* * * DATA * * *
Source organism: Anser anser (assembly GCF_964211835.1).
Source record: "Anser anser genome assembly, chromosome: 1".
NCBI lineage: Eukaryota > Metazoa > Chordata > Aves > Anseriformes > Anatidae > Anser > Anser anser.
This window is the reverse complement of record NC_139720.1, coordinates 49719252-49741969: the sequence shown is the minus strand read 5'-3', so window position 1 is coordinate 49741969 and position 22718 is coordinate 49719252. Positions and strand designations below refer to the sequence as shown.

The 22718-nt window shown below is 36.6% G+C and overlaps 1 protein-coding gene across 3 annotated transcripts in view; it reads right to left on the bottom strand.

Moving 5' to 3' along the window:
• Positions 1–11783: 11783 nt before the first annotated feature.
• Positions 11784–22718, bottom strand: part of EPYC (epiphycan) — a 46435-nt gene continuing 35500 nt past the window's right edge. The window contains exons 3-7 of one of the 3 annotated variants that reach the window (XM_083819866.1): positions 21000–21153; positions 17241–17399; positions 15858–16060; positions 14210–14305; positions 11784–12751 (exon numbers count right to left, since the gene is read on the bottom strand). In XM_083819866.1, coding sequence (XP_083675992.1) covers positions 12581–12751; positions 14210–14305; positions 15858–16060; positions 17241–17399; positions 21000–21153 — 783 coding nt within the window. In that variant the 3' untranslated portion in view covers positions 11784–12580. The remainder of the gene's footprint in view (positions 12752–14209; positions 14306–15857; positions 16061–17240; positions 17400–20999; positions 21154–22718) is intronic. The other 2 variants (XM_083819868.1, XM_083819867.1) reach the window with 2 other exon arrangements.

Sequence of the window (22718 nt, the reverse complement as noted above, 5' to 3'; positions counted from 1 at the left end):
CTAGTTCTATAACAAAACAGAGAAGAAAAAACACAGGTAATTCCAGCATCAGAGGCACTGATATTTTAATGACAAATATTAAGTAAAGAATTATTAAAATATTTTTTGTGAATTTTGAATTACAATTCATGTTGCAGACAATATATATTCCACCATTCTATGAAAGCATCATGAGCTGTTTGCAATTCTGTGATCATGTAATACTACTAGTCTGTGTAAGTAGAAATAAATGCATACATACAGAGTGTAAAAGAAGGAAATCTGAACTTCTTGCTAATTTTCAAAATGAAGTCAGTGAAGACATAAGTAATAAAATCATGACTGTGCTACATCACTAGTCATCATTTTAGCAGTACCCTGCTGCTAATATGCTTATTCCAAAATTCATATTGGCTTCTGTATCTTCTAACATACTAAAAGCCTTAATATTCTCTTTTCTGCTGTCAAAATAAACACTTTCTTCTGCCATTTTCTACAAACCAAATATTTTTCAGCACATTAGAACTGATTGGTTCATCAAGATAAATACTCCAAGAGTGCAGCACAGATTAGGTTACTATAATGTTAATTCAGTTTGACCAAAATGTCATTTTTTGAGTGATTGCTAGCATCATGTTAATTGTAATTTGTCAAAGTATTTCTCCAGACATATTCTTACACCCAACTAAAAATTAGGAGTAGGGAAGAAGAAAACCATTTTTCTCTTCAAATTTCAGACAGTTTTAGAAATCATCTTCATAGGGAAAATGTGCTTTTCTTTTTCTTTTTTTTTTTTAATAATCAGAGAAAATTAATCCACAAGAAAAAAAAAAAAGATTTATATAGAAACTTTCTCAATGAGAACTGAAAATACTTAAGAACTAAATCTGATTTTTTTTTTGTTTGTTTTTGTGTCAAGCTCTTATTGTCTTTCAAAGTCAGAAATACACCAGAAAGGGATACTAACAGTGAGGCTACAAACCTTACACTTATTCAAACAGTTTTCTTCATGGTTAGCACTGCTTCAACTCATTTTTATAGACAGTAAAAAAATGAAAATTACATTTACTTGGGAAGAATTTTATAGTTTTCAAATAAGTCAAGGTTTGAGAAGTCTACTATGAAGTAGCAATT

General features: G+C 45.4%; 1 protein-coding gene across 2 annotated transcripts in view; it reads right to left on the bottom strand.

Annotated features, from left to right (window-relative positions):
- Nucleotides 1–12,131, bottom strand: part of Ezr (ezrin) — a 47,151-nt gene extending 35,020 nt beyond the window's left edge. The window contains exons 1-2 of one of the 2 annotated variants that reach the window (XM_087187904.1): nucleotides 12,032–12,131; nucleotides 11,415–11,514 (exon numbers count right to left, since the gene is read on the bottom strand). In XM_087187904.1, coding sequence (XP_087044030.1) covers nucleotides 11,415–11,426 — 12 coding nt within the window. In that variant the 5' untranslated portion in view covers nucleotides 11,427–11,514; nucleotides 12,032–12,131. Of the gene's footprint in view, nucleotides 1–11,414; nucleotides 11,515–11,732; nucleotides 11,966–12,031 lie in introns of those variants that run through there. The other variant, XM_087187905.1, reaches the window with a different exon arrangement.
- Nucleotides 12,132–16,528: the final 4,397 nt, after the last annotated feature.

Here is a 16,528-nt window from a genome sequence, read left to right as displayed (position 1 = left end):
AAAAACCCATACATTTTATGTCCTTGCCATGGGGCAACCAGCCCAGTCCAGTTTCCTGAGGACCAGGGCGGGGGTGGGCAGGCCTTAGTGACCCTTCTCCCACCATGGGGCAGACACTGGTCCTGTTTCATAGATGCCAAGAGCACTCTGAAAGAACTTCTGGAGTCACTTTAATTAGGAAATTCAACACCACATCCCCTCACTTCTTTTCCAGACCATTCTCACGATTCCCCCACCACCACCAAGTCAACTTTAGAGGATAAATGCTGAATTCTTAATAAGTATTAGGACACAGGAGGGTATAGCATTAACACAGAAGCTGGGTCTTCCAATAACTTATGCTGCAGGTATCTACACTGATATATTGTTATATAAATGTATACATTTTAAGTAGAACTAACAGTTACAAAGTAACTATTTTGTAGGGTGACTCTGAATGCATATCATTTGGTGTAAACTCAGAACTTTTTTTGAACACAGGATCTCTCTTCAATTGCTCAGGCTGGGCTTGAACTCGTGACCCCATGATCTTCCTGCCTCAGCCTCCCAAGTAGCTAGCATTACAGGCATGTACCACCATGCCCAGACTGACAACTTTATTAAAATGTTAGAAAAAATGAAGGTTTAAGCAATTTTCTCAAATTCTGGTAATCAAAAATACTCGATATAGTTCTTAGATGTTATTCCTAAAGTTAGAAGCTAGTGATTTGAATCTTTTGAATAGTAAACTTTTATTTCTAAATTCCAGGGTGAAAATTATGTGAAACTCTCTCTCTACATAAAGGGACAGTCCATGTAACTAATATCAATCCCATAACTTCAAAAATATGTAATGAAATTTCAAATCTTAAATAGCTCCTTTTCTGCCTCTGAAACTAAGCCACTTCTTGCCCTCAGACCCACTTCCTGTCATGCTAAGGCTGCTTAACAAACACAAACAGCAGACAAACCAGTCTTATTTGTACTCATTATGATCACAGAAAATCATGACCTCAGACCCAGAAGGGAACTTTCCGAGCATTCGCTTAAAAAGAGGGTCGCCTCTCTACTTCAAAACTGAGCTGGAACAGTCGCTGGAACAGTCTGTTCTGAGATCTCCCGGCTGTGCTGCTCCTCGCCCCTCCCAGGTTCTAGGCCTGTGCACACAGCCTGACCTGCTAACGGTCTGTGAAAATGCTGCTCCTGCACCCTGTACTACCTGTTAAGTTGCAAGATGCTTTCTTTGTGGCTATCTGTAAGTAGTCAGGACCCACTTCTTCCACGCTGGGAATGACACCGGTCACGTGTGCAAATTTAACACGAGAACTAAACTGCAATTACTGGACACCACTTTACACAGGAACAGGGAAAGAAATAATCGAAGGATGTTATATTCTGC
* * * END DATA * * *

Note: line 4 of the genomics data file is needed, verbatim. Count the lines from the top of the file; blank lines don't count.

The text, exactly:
This window is the reverse complement of record NC_139720.1, coordinates 49719252-49741969: the sequence shown is the minus strand read 5'-3', so window position 1 is coordinate 49741969 and position 22718 is coordinate 49719252. Positions and strand designations below refer to the sequence as shown.